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Bert Greene's Kitchen

Few Words About Meals of Yore

January 28, 1988|Bert Greene

Rare books are not exactly my cup of tea. However, a friend of mine, who is a serious collector of antique printed matter, recently permitted me to have a look at one of his newest (which is the oldest) acquisitions. And I must report that a single glance blew my 20th-Century mind.

The volumes were two enormous, yellowed folio editions of Dr. Samuel Johnson's Dictionary. The first English encyclopedia of the meaning of words, this book printed in 1775 predated Webster and the Oxford English Dictionary by more than a century.

Quite an Eye-Opener

For 100 years, Johnson's formidable tome was the supreme arbiter of the English language. So, it was quite an eye-opener to me--rifling through a dozen or so pages at random--to realize how the sense of words still very much in common use in 1988 have drastically altered from their original 1788 meaning.

Speaking as a food writer and stove-top jockey, almost all the words that I logged were recipe terms or in some odd way related to the ordering, preparation or serving of meals. But I tell you here and now, I don't think I would have survived long in yesterday's kitchens--language alone would have done me in.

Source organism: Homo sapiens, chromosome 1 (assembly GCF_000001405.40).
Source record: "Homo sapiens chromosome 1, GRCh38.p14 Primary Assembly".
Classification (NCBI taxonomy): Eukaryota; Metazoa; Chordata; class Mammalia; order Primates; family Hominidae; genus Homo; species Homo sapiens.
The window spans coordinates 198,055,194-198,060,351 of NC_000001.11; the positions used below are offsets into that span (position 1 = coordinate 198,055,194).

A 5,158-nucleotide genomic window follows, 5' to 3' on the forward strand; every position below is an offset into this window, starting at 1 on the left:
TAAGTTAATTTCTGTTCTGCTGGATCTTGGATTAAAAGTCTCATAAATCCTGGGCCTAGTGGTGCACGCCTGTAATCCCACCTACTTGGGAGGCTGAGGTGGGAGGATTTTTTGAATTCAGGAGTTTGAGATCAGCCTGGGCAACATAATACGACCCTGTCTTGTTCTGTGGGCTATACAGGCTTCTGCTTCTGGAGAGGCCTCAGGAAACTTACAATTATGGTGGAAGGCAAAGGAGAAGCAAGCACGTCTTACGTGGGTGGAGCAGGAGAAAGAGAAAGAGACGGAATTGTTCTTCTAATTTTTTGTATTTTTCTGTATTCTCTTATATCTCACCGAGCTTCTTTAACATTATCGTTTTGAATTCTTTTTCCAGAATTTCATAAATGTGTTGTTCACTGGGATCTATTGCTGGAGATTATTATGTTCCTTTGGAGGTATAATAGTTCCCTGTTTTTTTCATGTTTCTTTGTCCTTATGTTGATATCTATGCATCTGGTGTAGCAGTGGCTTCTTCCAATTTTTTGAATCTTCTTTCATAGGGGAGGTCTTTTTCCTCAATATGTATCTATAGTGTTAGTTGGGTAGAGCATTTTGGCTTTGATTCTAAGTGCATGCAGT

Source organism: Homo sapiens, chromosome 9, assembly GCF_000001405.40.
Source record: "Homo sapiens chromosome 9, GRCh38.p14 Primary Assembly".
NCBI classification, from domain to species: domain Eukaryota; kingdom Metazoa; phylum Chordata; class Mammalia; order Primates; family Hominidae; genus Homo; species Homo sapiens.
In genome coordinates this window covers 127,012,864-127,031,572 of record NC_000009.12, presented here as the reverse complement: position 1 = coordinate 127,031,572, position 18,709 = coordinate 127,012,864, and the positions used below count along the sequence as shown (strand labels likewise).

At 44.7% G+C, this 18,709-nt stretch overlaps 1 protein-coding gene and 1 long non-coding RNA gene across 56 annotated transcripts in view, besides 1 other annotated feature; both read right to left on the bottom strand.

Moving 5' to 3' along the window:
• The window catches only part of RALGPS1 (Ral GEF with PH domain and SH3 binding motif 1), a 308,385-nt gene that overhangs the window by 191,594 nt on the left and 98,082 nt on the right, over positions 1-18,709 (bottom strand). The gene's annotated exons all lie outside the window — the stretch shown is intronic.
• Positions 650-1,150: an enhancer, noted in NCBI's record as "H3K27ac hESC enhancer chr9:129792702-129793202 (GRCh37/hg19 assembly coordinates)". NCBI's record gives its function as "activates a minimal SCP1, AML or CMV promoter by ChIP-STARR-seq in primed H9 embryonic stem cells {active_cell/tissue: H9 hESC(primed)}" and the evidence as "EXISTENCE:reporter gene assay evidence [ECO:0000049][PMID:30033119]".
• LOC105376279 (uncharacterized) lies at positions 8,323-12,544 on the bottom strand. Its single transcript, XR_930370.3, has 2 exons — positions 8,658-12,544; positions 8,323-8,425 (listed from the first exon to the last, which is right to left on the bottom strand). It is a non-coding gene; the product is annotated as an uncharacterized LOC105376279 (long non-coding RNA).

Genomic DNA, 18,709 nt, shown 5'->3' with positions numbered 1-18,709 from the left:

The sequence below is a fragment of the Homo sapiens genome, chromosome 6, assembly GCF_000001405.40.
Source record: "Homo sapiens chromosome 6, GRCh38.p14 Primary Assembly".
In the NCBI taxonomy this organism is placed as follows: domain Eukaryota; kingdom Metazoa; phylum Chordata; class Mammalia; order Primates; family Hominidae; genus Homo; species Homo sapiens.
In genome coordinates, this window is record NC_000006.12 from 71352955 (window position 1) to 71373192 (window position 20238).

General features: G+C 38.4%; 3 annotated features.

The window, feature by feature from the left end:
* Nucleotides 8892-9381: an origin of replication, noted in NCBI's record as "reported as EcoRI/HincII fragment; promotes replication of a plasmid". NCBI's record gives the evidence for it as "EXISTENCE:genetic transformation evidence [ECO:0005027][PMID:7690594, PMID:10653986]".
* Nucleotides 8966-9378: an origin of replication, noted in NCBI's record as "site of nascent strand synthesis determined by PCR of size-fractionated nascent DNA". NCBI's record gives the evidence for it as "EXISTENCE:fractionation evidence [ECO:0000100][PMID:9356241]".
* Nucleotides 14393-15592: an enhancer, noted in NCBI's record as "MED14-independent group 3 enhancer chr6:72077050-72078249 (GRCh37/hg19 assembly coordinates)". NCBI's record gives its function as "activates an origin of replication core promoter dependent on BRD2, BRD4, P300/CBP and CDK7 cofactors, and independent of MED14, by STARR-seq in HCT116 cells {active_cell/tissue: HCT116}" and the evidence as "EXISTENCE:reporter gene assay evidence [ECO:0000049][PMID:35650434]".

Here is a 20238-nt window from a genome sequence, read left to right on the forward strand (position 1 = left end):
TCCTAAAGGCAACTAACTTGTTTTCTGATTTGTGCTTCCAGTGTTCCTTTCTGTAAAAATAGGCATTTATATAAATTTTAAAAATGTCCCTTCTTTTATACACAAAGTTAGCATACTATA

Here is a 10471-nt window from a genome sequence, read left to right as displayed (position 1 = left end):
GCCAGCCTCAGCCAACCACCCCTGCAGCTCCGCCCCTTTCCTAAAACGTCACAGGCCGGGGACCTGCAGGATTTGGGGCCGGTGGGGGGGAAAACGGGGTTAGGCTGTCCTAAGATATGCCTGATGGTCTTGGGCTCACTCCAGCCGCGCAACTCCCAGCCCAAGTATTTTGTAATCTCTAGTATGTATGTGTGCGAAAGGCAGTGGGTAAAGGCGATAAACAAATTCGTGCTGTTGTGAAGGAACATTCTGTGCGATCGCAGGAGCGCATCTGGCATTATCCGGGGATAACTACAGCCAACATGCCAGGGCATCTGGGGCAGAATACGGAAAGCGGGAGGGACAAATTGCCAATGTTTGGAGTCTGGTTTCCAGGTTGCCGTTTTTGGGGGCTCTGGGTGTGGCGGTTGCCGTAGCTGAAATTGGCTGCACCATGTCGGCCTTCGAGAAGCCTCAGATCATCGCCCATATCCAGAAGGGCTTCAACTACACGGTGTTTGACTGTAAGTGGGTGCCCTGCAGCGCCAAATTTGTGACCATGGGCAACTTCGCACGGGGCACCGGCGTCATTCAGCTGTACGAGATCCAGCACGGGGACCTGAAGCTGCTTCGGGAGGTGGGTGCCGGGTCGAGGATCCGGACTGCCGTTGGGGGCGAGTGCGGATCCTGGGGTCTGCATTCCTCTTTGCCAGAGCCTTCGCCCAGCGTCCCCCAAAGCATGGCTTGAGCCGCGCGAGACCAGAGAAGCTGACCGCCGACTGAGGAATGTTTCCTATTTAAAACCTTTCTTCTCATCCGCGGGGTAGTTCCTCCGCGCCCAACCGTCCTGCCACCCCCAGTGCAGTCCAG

Words do change obviously, but many dishes prepared and consumed almost 300 years ago still come to the table approximately the same.

Here are two recipes that seem to be just what the doctor ordered:

SUPER-CREAMY MASHED POTATOES

3 large potatoes

4 1/2 tablespoons unsalted butter, softened

6 tablespoons whipping cream

Salt

Chopped parsley, optional

Peel, cube and cook potatoes in boiling salted water until tender, but not mushy, about 20 minutes. Drain potatoes and wipe out pot with damp paper towel.

Force potatoes through ricer back into hot pot. Place pot over low heat. Using wooden spoon, beat in butter and cream. Potatoes should be light and fluffy. Season to taste with salt. Sprinkle with parsley. Makes 4 servings.

WILTED PEAS AND

LETTUCE

1 cup whipping cream

2 cups fresh peas, blanched, or frozen, thawed

1 cup torn lettuce leaves (bibb, Boston, or romaine)

2 tablespoons finely chopped chives or green onion tops

Salt

Freshly ground pepper

Heat cream to boiling in medium skillet. Reduce heat and simmer until cream has reduced to 1/2, about 12 minutes. Stir in peas and lettuce. Toss until lettuce is just tender, about 3 minutes. Add chives and season to taste with salt and pepper. Makes 4 servings.

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